Tuition “Freezes” Really Aren’t Freezes in a Deflationary Economy

by James A. Bacon

Wow, the James Madison University board of visitors voted Friday to keep tuition charges flat for in-state and out-of state students. The action follows decisions by the College of William & Mary, Virginia Commonwealth University and Christopher Newport University to freeze tuition and fees next academic year.

“The action taken today by the board of visitors is reflective of the care we have at JMU for our students and families, many of whom are facing financial hardship in the face of the COVID-19 crisis,” said JMU President Jonathan Alger in a statement. “This decision is yet another way in which we will continue to support students in that endeavor and help ensure access to learning.”

Yeah, right. Meanwhile, JMU will increase its mandatory fees by $124 next academic year, and jack up room & board by $384 — more than $500 — reports the Richmond Times-Dispatch. In related news, the U.S. Commerce Department announced that personal incomes fell nationally by 2% in March, when the effects of the COVID-19 epidemic were being felt. Incomes likely lost even more ground in April as jobless claims accelerated. Many economists are warning of a deflationary economy, in which overall prices decline, which would mean that holding tuition, fees, room and board steady is the monetary equivalent of a price increase.

The non-tuition increases, said JMU in a press release, “are necessary to cover cost factors such as operating costs and contractual obligations, debt service obligations, for new facilities, and student services.

Meanwhile, Virginia families also have to cover cost factors such as operating costs (food, utilities, health care), contractual obligations (alimony and child support payments), and debt service obligations (mortgages, car payments, student loans, and credit cards).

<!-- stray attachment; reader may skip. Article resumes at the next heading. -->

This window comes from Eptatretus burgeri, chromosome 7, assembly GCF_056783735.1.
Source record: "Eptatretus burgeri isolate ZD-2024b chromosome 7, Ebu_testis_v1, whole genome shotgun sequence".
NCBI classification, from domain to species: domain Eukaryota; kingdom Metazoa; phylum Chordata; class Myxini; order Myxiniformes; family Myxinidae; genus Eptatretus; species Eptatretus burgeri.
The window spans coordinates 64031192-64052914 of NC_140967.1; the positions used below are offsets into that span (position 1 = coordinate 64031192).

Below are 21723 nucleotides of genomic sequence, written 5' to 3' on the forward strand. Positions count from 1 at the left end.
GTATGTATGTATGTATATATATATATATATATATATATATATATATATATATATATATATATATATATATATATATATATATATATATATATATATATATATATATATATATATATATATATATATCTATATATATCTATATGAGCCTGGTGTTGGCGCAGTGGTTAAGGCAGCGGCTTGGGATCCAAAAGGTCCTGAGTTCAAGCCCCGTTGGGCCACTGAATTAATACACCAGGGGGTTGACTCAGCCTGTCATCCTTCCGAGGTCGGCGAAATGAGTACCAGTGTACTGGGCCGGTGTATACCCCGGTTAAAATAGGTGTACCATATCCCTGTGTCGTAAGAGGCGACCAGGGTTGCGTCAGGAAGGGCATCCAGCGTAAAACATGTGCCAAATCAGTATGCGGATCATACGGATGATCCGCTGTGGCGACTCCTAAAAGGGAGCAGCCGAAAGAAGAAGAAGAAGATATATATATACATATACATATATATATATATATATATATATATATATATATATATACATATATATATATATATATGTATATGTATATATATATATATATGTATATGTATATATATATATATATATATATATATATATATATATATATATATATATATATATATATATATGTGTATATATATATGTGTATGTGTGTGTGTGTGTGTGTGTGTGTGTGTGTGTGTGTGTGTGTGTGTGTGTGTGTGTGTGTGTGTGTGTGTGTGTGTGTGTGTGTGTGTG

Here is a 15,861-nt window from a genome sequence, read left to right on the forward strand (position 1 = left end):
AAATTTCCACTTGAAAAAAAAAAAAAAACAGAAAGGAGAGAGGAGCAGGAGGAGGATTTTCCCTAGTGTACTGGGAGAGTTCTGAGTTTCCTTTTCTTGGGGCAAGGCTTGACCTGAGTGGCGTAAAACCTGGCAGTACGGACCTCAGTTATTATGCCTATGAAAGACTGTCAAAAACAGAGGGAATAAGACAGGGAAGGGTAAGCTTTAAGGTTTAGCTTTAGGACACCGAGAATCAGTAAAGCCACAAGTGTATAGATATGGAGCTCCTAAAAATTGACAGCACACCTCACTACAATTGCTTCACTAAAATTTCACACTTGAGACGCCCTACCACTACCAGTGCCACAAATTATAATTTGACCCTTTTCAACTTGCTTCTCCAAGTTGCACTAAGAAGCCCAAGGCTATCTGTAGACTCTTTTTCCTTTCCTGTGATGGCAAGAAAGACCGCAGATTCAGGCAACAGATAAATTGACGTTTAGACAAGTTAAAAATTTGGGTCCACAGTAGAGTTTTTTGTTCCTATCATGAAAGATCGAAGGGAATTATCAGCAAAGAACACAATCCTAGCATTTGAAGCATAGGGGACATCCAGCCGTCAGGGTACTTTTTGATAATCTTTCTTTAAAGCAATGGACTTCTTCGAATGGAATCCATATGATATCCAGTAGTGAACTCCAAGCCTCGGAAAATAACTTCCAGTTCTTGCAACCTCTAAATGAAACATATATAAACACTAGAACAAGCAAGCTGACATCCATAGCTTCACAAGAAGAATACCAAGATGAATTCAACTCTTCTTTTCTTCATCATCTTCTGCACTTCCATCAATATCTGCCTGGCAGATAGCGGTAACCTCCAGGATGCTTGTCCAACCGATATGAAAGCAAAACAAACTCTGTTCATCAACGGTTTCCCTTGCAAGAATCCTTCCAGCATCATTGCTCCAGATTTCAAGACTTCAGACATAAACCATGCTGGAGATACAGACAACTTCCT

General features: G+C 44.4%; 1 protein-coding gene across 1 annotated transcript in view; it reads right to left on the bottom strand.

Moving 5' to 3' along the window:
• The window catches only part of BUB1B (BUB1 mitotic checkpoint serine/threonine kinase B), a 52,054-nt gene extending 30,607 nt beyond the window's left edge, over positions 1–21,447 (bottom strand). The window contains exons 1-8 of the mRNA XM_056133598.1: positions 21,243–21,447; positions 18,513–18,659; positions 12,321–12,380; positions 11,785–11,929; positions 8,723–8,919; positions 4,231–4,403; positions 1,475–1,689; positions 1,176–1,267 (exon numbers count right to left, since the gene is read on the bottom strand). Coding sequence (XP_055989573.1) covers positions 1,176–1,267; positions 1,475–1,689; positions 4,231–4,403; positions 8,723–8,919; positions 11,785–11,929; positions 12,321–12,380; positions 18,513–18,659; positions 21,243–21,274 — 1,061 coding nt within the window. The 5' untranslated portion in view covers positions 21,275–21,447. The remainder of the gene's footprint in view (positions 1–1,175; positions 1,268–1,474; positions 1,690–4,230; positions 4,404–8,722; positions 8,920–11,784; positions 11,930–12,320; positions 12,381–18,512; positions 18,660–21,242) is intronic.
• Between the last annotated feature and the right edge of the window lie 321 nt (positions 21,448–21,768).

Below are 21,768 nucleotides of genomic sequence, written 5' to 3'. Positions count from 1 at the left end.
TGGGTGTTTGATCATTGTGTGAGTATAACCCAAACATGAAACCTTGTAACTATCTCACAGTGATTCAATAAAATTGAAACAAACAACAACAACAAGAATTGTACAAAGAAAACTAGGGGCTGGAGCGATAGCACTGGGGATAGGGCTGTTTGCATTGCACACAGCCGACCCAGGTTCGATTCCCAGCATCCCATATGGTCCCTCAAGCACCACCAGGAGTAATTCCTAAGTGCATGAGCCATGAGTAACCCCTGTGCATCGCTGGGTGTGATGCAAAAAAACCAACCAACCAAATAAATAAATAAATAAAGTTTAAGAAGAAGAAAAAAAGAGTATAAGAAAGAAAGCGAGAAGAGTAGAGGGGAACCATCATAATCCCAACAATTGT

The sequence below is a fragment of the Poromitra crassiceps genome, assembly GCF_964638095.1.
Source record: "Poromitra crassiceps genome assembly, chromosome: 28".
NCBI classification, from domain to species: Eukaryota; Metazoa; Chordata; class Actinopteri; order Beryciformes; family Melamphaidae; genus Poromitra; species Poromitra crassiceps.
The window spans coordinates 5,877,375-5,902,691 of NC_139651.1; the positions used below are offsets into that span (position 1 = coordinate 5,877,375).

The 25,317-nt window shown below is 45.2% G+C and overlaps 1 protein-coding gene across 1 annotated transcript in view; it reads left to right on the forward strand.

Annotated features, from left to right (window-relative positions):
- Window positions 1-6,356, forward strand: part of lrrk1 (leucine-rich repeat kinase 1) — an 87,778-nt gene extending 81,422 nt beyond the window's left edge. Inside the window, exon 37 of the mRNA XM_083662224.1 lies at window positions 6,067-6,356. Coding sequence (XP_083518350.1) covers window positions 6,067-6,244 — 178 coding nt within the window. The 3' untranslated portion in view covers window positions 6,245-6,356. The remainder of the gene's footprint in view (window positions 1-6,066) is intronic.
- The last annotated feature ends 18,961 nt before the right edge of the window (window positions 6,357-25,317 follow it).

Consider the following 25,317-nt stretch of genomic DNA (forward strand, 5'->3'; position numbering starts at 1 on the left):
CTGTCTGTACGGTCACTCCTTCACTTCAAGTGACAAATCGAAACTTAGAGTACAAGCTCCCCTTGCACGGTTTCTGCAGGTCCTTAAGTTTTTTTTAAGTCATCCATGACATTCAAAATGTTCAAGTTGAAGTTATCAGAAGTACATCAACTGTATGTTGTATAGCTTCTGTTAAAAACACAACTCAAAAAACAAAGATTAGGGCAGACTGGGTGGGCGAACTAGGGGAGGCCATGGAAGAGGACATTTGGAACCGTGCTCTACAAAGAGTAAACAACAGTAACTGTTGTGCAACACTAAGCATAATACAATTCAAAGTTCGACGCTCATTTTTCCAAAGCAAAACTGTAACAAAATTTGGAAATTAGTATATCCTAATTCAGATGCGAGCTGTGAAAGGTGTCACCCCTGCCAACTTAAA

University boards are worried that closing campuses and finishing classes by going online might cause parents to hesitate about enrolling or re-enrolling their kids next year. Resistance to the ever-escalating cost of higher-ed had been growing even before the virus, although the impact was felt mainly by small private institutions that didn’t benefit from hefty state subsidies and financial aid. But there are few signs that many Virginia institutions are taking precautionary measures in case enrollments and revenue head south.

Google searches reveals that Longwood University has cut pay for faculty and staff from 5.7% to 7%, with senior university leaders taking a 15% haircut. The top brass at the University of Virginia as well as the athletic director and several coaches are taking pay cuts as well. That’s all I found. (If readers know of other cases, please let me know and I will update this post.)

Here’s what businesses in the non-protected part of the economy do when they encounter an unprecedented situation like the COVID-19 epidemic: They find ways to cut costs. Cost cutting may include such tried-and-true short-term measures such as restricting travel, entertainment and out-of-town conferences (not a hard decision to make under the current circumstances). Or it may include laying off employees, attacking administrative expenses, shutting down money-losing or marginal product lines, and investing in productivity-enhancing devices. Nothing like that has made it into the headlines. That’s not to say it’s not happening behind the scenes, but if it were, you’d think high-ed institutions would be bragging about it.

The proper way to understand the organizational behavior of nonprofit higher-ed institutions is that they are operated for the benefit of powerful internal constituencies such as administrators and tenured faculty, not the students. It’s that simple.